In Portuguese, expressing ‘either…or…’, you use the equivalent to ‘or…or…’ (ou…ou…). Likewise, you will catch Brazilians using ‘or…or…’ in English and if you are like me, you will allow them to do so without correcting them because you, in turn, think in Portuguese.
Ex. Ou você vai aprender com os erros dos outros ou com seus próprios erros.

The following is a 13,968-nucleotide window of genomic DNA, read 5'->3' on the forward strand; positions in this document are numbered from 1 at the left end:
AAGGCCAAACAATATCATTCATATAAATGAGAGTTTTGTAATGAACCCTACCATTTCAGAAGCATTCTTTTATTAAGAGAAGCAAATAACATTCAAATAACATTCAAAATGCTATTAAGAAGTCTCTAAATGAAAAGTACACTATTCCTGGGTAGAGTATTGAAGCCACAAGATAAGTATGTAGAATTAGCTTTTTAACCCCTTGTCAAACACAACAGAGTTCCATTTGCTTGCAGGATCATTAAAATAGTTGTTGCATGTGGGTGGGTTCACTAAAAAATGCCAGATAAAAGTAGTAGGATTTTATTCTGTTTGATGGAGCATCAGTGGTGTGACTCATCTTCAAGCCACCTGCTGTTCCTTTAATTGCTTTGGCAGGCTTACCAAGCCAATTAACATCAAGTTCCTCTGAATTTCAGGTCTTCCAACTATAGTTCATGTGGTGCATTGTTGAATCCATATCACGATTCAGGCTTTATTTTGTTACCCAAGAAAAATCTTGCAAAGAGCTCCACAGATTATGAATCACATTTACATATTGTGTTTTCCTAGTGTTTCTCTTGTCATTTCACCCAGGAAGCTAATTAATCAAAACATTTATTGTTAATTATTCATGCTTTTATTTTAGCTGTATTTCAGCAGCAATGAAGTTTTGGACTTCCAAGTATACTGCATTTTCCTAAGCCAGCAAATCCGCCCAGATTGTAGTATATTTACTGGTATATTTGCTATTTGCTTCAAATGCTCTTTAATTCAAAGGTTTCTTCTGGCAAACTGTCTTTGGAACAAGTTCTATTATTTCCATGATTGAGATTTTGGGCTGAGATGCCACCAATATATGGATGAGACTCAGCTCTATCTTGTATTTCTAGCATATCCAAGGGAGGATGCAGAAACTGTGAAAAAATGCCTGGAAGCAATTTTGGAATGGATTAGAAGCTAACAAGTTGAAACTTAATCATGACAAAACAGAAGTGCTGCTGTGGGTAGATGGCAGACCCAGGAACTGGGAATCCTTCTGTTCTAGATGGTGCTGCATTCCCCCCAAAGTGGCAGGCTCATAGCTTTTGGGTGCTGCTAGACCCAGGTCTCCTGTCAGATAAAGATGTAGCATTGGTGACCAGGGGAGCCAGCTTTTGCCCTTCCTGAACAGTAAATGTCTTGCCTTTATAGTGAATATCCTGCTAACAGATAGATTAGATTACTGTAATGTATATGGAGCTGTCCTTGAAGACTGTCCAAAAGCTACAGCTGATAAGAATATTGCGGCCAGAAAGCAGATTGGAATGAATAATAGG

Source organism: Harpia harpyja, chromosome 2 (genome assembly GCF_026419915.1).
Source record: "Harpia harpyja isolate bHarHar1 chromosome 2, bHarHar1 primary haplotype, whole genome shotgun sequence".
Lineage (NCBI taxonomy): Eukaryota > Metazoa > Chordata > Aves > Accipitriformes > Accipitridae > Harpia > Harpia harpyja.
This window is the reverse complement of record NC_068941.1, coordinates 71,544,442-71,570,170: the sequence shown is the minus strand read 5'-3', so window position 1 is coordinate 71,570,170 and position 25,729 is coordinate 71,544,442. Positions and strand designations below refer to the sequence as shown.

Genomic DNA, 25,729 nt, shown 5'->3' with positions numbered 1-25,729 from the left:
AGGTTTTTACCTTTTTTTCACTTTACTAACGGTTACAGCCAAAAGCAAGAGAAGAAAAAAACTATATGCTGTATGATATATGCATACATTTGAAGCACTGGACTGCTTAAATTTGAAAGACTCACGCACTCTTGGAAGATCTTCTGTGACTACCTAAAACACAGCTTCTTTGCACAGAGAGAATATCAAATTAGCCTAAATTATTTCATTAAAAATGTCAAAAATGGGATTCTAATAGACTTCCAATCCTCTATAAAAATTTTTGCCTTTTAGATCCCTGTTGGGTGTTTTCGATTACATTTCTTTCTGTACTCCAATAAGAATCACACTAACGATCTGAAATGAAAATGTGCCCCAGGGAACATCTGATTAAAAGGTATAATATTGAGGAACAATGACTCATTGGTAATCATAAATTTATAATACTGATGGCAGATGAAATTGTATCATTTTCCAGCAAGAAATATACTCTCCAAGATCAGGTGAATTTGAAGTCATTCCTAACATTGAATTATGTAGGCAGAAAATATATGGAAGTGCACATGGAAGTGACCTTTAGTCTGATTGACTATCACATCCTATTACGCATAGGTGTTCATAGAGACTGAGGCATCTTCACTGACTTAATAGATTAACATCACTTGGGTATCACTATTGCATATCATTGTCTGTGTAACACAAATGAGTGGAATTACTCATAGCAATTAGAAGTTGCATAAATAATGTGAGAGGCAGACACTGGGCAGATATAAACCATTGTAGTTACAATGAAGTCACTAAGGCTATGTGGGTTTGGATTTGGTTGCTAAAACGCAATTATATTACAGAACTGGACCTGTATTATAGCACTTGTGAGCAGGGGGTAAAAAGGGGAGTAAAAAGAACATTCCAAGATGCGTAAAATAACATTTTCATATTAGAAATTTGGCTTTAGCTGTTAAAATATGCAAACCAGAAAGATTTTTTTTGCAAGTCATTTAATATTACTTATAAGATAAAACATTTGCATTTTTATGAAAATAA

Ex. Either you are going to learn from others’ mistakes or from your own.
It can be said that the either/or statement is a fallacy in any language because the speaker is forcing the listener into one of two choices, when often more than two exist. The fallacy persists when the speaker gives two opposing options, which obviously makes one of the options seem a lot better.